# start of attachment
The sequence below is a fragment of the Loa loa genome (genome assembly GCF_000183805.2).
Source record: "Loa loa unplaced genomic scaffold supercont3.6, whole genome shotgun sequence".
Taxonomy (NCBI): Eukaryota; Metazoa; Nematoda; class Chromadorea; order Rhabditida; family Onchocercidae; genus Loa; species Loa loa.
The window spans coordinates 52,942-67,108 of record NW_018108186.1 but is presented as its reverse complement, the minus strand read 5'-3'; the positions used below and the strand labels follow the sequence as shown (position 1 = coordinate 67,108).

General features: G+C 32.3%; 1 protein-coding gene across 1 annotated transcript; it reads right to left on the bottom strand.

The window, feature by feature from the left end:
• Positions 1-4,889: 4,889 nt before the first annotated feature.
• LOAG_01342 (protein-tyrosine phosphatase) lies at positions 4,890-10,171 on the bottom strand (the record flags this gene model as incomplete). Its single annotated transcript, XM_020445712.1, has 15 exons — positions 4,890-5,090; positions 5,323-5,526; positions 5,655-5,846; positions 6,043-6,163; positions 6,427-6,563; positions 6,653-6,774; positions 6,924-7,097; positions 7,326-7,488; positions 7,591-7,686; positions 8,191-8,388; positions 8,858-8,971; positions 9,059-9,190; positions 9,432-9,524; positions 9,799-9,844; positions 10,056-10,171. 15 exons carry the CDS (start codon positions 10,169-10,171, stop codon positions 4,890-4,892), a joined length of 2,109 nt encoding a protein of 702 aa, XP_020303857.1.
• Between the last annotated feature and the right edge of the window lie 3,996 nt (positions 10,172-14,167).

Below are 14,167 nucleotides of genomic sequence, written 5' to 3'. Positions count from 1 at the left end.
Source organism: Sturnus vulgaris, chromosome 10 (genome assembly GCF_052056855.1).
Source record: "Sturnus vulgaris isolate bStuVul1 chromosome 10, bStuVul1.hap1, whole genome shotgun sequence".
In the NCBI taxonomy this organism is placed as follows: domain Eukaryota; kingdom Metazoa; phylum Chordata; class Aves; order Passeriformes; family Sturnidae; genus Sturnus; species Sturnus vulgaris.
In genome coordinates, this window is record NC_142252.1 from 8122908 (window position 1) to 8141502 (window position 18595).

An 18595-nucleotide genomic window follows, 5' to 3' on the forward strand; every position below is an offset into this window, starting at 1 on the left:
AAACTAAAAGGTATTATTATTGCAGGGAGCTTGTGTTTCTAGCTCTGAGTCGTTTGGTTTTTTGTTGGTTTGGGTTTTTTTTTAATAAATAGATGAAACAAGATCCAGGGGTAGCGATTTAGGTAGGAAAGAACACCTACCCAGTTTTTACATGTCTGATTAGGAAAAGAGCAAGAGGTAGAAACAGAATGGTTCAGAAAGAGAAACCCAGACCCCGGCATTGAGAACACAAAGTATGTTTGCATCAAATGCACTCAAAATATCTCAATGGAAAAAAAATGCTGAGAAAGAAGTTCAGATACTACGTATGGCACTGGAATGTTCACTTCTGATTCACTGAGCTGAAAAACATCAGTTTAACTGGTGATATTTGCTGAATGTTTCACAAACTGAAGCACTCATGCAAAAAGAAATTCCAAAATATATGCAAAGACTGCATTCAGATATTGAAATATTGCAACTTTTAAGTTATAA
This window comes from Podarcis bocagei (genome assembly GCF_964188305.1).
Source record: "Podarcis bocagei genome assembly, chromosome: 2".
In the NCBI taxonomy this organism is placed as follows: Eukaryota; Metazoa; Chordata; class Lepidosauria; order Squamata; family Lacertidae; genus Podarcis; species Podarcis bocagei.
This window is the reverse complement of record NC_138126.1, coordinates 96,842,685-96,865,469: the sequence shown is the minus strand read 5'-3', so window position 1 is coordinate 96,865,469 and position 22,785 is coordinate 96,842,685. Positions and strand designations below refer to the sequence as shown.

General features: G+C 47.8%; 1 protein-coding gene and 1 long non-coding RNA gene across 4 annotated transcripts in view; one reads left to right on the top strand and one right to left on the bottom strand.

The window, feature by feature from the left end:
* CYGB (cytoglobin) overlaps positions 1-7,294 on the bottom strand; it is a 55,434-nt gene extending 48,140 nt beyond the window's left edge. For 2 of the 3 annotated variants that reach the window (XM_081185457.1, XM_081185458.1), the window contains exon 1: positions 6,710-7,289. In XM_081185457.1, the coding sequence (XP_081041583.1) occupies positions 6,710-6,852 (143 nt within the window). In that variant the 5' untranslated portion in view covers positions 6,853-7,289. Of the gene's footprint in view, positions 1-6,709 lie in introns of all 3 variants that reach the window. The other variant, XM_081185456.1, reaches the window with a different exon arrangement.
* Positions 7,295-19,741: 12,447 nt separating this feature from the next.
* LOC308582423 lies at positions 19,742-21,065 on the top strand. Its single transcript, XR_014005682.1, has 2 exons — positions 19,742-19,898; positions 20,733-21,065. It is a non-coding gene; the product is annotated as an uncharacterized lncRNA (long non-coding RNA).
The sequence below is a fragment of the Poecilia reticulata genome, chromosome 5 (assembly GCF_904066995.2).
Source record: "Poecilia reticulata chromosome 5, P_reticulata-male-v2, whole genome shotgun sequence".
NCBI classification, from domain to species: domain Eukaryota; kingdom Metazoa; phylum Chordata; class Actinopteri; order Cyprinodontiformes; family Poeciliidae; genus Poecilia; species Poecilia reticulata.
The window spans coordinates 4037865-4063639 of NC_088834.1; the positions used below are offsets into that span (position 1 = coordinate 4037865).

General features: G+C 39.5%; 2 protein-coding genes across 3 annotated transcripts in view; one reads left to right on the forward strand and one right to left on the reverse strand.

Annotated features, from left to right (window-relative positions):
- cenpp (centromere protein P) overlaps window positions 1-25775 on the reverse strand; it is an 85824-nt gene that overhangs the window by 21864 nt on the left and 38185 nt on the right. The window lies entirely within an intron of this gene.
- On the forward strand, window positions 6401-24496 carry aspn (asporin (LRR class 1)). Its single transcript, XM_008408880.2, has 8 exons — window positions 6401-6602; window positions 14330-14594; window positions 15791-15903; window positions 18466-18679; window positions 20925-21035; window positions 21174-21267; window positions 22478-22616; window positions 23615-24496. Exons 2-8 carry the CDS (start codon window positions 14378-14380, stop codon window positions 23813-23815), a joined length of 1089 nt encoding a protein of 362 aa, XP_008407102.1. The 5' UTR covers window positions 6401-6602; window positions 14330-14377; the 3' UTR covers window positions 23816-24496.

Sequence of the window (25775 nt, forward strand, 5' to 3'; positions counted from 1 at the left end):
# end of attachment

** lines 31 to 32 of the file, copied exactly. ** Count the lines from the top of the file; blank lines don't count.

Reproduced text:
Annotated features, from left to right (window-relative positions):
- cenpp (centromere protein P) overlaps window positions 1-25775 on the reverse strand; it is an 85824-nt gene that overhangs the window by 21864 nt on the left and 38185 nt on the right. The window lies entirely within an intron of this gene.